Tuesday, 19 April 2016

Pennington Point: "If action is taken to manage the beach erosion - that should contribute to managing erosion of the cliffs as well."

What to do about Pennington Point?

There is understanding the geology:
Futures Forum: The geology of Pennington Point >>> 'a useful resource for the Beach Management Plan?'

And the rate of erosion:
Futures Forum: Sidmouth Beach Management Plan >>> Pennington Point >>> determining the rate of cliff erosion

There is the 'hold the line' policy:
Futures Forum: 23rd July 2009: "DCC supports the ‘hold the line’ policy option for continued investment in maintaining existing coastal defences to prevent flooding and erosion, and to leave undeveloped and open coast to evolve naturally."

But also the 'environmental status':
Futures Forum: Sidmouth Beach Management Plan... Pennington Point... Alma Bridge... "Due to the environmental status of this site preventing any protection works, it is not possible for DCC to undertake the bridge replacement at its current position"

Finally, everything depends on everything else:
Futures Forum: Sidmouth Beach Management Plan >>> and Pennington Point: "We need to do something before it’s too late."

Tomorrow, Plymouth University will be hosting an exhibition on cliff erosion:

Protecting beaches could save cliffs and homes, scientists say

By WMNKRossiter | Posted: April 14, 2016

By Keith Rossiter

Sidmouth cliff fall in May 2015

A decade-long study of Westcountry coasts has revealed that protecting beaches could also help to stop the cliff erosion that is threatening homes, roads and coast paths around the region.

A dedicated team of scientists from the Plymouth Coastal Observatory has been painstakingly monitoring the tempestuous storms, devastating floods, 50ft-high waves and cliff falls along the coast.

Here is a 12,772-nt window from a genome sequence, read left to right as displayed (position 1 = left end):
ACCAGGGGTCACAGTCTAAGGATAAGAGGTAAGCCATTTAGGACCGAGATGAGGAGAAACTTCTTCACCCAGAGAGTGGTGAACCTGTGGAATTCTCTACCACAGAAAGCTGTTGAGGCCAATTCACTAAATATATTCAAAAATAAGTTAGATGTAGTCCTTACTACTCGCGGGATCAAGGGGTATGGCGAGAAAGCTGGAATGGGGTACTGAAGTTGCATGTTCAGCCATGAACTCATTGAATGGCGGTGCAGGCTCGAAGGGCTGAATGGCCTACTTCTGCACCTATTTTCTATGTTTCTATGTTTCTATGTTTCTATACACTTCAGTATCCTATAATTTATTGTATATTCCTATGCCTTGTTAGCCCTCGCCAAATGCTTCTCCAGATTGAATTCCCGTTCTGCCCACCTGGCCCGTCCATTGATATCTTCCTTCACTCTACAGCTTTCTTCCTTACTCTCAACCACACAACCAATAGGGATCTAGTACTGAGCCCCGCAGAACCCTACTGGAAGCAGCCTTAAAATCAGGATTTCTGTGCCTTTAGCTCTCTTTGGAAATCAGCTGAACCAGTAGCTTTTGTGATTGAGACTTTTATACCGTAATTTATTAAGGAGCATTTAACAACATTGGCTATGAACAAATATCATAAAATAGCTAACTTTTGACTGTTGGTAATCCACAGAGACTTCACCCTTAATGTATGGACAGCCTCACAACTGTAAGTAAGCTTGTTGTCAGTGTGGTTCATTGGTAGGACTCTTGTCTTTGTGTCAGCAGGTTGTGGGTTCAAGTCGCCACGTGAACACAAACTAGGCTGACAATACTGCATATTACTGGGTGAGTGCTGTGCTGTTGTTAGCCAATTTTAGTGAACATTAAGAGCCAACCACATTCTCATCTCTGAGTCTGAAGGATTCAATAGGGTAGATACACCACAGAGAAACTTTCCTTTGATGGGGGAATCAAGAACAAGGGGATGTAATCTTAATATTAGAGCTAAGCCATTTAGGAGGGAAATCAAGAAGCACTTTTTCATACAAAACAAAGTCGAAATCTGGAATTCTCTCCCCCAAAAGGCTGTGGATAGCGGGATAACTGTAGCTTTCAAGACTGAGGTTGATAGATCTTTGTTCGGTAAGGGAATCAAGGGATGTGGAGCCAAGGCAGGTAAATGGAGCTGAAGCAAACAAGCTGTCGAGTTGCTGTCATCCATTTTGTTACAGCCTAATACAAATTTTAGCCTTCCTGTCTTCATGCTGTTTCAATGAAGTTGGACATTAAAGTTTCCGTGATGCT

The observatory is responsible for reporting on the effects of time and tide on 1,600 miles of coast from Beachley in Gloucestershire to Portland Bill in Dorset, via Somerset, Devon and Cornwall, including the Isles of Scilly.

Now the public is being given a chance to see for themselves how the processes which form our ever-changing coastline work, and how scientists study and measure the changes.

A free event is being held at Plymouth University – where the Plymouth Coastal Observatory is based – to showcase the work of the regional monitoring programme and its partners.

The link between beach and cliff erosion was established during nearly a decade of monitoring changes to cliffs at Sidmouth in East Devon. The Plymouth Coastal Observatory first commissioned aerial photography of the area in 2007.

Changes at Pennington Point Sidmouth

The scientists are also regularly seen on the beaches of the region, physically charting the changes taking place due to erosion and deposition, natural coastal processes caused by the weather and tides.

At Pennington Point they found that the levels of the beach have fallen – in some places by more than a metre – since 2007.

Coastal process scientist Emerald Siggery from the Plymouth Coastal Observatory said: "There have been a number of cliff falls at Pennington Point in recent years. Our data, which includes aerial photography, topographic surveys and LiDAR, has given us accurate measurements of the changes.

"All our rich data also shows that erosion of the beach is contributing to the erosion of the cliffs, so if action is taken to manage the beach erosion that should contribute to managing erosion of the cliffs as well."

The observatory's scientists gather beach measurements accurate to around an inch, and commission and interpret high-resolution aerial photography and LiDAR (laser) imagery, as well as surveys which map the entire range of coastal habitats of the South West.

They also provide real-time information on the region's waves and tides.

Coast South West 2016 will be open to the public from 10am to 3pm on Wednesday, April 20, in the Rolle Marquee on the main Plymouth University campus at Drake Circus.

Among the exhibitors will be the Plymouth Coastal Observatory, Plymouth University's School of Marine Science and Engineering, the National Trust, the South West Coast Path and Seaton Jurassic.

The huge amount of information gathered over the past 10 years is freely available on a new website, www.coastalmonitoring.southwest.org

The South West Regional Coastal Monitoring Programme is a consortium of the area's maritime local authorities and the Environment Agency, funded by the Department for Environment, Food and Rural Affairs. The lead local authority is Teignbridge District Council.

Protecting beaches could save cliffs and homes, scientists say | Plymouth Herald
“Protecting beaches could save cliffs and homes, scientists say” | East Devon Watch

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